When we started our family, it was with trust and faith in the local, small, rural school a mere 5 miles from our acreage in Bollinger County. We were thrilled with small class sizes and school that felt similar to the smaller public schools that my husband and I had graduated from. It was so important to us that our children be able to experience a sense of close community and one-on-one teaching that we felt was critical to establishing firm foundations. We had been conditioned to believe that small schools equaled excellent academic institutions.
By the time my oldest daughter had completed the third grade, we were learning quite a different experience than we had anticipated.
Fourth grade was a game-changer. My honor roll eldest became a shell of herself. The bright, vibrant, inquisitive, and engaged little girl we sent off on day one became a discouraged, self-conscious, emotional bundle of nerves. Every night ended in tears and frustrations and outbursts in the practice of completing homework that often included three pages of math and 2-4 pages of ELA exercises-this on top of hefty reading expectations in order to comply with obligatory but meaningless AR goals. My husband and I felt shell-shocked. We would text each other during the day to strategize what we would do each night in order to ensure the most relaxing environment for our daughters to be able to complete their homework. We would drain ourselves of energy, just trying to keep our little ones engaged. We supervised homework for 2-3 hours each night-every minute of it full of tears and frustrations about not being taught that day’s needs because there ‘wasn’t time’ to do it at the end of the day. 9 and 10 year olds telling us they were “no good at it,” and questioning if they would have to repeat grades-in spite of the fact that they were always on the Honor Rolls. Asking in the mornings if they HAD to go to school. NO ONE had ever prepared me for the possibility that my child might be miserable in her learning environment.
Eight weeks into 4th grade, I emailed my child’s teacher to ask if I could come into class a few times each week so that I could learn the ‘new math,’ as many of the methods baffled us, and it was important to us to be able to understand in order to help our children. She responded, in an email I will preserve forever as a reminder, that it would be a “traumatic” experience for me to be in the same classroom as my child. I found PLA that night and began researching it.
I began doing what all parents do when their children are sick or discouraged: I researched everything I could, in order to diagnose the problem. I learned about the common sense methods practiced in some schools-referred to as “project based learning.” I learned about the promise shown in the 4day school model and visited schools across MO to meet with administrators and teachers about that model, and the models showing incredible promise in ”innovative,’ or ‘problem-based’ instruction. My husband and I each took considerable leave from our jobs throughout the year to visit, shadow, and advocate for these changes at our school. ALL of this worry and time and resources were spent for one reason: the bottom line for us is that our children be allowed to learn in a welcoming environment that encourages diversity of thought and which builds life long learners. Because, in a world that is seeing breakthroughs and advancements in multiple sectors at a faster pace than ever before , and in a world that grows smaller each day, in which practical application and well-established social skills are KEY, it will be crucial to have a desire to keep learning, keep advancing, and keep finding joy in the journey of learning and in being open. Those that will adapt best, be the most successful, and experience the most satisfaction will be those who can ‘shift gears’ and who have great flexibility in learning.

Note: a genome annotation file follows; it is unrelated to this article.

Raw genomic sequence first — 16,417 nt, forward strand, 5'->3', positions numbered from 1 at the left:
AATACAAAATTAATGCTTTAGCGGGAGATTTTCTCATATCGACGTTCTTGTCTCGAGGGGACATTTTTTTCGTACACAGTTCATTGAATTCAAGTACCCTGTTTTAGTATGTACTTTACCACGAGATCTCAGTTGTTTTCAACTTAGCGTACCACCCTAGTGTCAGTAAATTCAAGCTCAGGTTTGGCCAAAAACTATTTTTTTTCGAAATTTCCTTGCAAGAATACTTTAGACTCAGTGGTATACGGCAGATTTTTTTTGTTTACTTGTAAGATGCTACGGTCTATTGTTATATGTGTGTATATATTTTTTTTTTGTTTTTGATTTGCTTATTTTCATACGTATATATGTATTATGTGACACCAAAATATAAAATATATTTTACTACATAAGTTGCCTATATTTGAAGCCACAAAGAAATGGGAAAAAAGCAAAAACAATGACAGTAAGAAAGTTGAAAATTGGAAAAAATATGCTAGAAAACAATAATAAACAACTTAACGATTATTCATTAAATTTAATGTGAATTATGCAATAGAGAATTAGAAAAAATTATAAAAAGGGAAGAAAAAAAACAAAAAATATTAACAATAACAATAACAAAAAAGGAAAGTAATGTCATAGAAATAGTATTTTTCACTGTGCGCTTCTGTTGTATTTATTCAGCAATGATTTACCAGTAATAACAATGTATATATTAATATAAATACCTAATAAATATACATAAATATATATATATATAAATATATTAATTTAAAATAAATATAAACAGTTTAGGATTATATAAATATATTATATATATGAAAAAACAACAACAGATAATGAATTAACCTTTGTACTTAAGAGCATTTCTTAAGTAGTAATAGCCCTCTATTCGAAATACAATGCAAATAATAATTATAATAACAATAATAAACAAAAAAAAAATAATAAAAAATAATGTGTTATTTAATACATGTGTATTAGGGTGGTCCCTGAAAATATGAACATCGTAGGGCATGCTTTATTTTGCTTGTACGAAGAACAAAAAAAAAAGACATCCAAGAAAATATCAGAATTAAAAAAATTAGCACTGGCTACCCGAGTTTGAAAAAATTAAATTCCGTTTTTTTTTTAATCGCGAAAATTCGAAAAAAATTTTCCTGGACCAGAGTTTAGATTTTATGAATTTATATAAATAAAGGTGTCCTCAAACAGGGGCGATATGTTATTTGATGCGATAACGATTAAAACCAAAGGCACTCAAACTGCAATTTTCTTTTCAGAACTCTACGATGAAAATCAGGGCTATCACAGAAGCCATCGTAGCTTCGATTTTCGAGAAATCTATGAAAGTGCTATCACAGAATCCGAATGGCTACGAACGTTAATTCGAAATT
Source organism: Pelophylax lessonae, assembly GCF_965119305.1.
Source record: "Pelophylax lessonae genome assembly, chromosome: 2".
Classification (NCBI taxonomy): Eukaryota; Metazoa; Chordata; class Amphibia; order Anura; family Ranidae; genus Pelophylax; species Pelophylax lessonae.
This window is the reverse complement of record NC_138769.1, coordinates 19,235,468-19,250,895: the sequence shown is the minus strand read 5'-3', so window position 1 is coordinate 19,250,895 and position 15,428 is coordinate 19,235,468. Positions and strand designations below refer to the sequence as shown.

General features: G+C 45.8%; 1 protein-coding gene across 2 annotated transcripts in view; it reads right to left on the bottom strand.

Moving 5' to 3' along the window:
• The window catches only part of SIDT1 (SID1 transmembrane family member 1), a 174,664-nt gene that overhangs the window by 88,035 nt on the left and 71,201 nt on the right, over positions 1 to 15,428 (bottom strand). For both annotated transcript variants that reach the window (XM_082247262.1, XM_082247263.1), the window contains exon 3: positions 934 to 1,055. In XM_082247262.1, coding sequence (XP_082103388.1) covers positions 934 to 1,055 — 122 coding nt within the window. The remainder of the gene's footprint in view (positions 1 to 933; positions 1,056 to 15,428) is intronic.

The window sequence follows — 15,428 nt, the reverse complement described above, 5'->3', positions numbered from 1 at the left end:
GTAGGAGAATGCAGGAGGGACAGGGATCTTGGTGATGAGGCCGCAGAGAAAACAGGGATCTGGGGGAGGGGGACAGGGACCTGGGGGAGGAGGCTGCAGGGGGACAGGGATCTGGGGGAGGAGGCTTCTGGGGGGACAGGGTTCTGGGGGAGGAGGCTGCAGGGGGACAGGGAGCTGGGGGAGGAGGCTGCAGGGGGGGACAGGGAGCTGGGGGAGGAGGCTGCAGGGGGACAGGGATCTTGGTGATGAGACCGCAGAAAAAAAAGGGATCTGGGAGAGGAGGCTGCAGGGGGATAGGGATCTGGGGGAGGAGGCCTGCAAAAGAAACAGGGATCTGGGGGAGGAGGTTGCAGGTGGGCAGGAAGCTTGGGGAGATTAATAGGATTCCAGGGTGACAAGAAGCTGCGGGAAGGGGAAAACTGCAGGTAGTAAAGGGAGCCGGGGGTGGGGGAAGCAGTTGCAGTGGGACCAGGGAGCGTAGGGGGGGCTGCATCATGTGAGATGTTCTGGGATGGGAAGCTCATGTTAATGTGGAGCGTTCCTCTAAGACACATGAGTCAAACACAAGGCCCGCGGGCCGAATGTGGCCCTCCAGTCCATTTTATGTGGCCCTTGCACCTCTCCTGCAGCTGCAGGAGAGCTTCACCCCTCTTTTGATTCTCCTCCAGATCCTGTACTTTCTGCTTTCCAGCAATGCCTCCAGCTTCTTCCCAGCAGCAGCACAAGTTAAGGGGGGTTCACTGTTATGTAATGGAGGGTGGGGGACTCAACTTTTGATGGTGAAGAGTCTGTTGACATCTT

We are so grateful to have found a school that offers everything we have studied and hoped for in our children’s school: small class size, project based learning, 4 day school weeks, and a welcoming of individuality and a focus on one-on-one instruction. Our girls are already showing more confidence and independence, and are genuinely excited about learning.
Abby came home from school at the end of the second week, and quiet excitedly proclaimed “Guess what?? At this school, I am GOOD at math and I am GOOD at learning! I am really good, mama-you wouldn’t even believe it! I LIKE to learn now, I really do! I LOVE this school. I LOVE my teacher!!” And, that’s ver close to verbatim, if not verbatim. It was a great moment.
I bawled into my potato soup.
Lizzy has suprised us with how insightful she has been about the experience. At the end of the first week, which was only 2 days, I believ, she said “It’s not thatit’s that different from [my old school], but there is just so much more to DO, and we get to DO things that help us learn and have fun and so, yeah, I guess it is different. It doesn’t even feel like I am at school!”